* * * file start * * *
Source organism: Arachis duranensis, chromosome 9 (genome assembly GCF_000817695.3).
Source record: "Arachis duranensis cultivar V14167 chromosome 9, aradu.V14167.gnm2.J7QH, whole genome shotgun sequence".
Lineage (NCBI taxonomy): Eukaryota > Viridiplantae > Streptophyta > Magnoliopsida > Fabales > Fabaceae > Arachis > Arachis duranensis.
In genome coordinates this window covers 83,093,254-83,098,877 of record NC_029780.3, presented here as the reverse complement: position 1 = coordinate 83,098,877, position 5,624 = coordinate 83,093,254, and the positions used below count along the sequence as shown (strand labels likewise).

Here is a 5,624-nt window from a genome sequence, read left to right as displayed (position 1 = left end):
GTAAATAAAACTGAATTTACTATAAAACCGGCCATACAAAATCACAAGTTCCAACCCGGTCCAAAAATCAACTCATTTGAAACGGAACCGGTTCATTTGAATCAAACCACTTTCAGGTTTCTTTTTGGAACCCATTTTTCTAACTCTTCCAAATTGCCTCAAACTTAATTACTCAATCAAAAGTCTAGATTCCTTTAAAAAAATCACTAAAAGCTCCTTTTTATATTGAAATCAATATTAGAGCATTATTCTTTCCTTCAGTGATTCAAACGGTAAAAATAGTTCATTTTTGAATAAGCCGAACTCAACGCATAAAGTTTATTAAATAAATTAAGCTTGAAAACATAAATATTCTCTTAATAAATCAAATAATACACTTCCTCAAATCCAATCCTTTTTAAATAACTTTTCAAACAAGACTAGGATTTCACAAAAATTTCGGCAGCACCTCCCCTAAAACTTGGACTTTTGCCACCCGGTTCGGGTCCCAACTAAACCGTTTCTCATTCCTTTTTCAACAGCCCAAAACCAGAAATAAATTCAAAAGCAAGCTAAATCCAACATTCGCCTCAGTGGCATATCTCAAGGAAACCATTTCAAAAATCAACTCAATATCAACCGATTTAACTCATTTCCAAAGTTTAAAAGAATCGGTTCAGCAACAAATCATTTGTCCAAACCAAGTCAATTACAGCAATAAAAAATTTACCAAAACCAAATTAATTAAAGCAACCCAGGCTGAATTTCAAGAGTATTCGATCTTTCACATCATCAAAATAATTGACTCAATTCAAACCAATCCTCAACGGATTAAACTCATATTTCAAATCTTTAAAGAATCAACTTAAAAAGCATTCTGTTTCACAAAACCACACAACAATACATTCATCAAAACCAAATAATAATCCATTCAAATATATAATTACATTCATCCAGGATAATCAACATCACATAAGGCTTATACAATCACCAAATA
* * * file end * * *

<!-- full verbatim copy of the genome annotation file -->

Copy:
Source organism: Arachis duranensis, chromosome 9 (genome assembly GCF_000817695.3).
Source record: "Arachis duranensis cultivar V14167 chromosome 9, aradu.V14167.gnm2.J7QH, whole genome shotgun sequence".
Lineage (NCBI taxonomy): Eukaryota > Viridiplantae > Streptophyta > Magnoliopsida > Fabales > Fabaceae > Arachis > Arachis duranensis.
In genome coordinates this window covers 83,093,254-83,098,877 of record NC_029780.3, presented here as the reverse complement: position 1 = coordinate 83,098,877, position 5,624 = coordinate 83,093,254, and the positions used below count along the sequence as shown (strand labels likewise).

Here is a 5,624-nt window from a genome sequence, read left to right as displayed (position 1 = left end):
GTAAATAAAACTGAATTTACTATAAAACCGGCCATACAAAATCACAAGTTCCAACCCGGTCCAAAAATCAACTCATTTGAAACGGAACCGGTTCATTTGAATCAAACCACTTTCAGGTTTCTTTTTGGAACCCATTTTTCTAACTCTTCCAAATTGCCTCAAACTTAATTACTCAATCAAAAGTCTAGATTCCTTTAAAAAAATCACTAAAAGCTCCTTTTTATATTGAAATCAATATTAGAGCATTATTCTTTCCTTCAGTGATTCAAACGGTAAAAATAGTTCATTTTTGAATAAGCCGAACTCAACGCATAAAGTTTATTAAATAAATTAAGCTTGAAAACATAAATATTCTCTTAATAAATCAAATAATACACTTCCTCAAATCCAATCCTTTTTAAATAACTTTTCAAACAAGACTAGGATTTCACAAAAATTTCGGCAGCACCTCCCCTAAAACTTGGACTTTTGCCACCCGGTTCGGGTCCCAACTAAACCGTTTCTCATTCCTTTTTCAACAGCCCAAAACCAGAAATAAATTCAAAAGCAAGCTAAATCCAACATTCGCCTCAGTGGCATATCTCAAGGAAACCATTTCAAAAATCAACTCAATATCAACCGATTTAACTCATTTCCAAAGTTTAAAAGAATCGGTTCAGCAACAAATCATTTGTCCAAACCAAGTCAATTACAGCAATAAAAAATTTACCAAAACCAAATTAATTAAAGCAACCCAGGCTGAATTTCAAGAGTATTCGATCTTTCACATCATCAAAATAATTGACTCAATTCAAACCAATCCTCAACGGATTAAACTCATATTTCAAATCTTTAAAGAATCAACTTAAAAAGCATTCTGTTTCACAAAACCACACAACAATACATTCATCAAAACCAAATAATAATCCATTCAAATATATAATTACATTCATCCAGGATAATCAACATCACATAAGGCTTATACAATCACCAAATA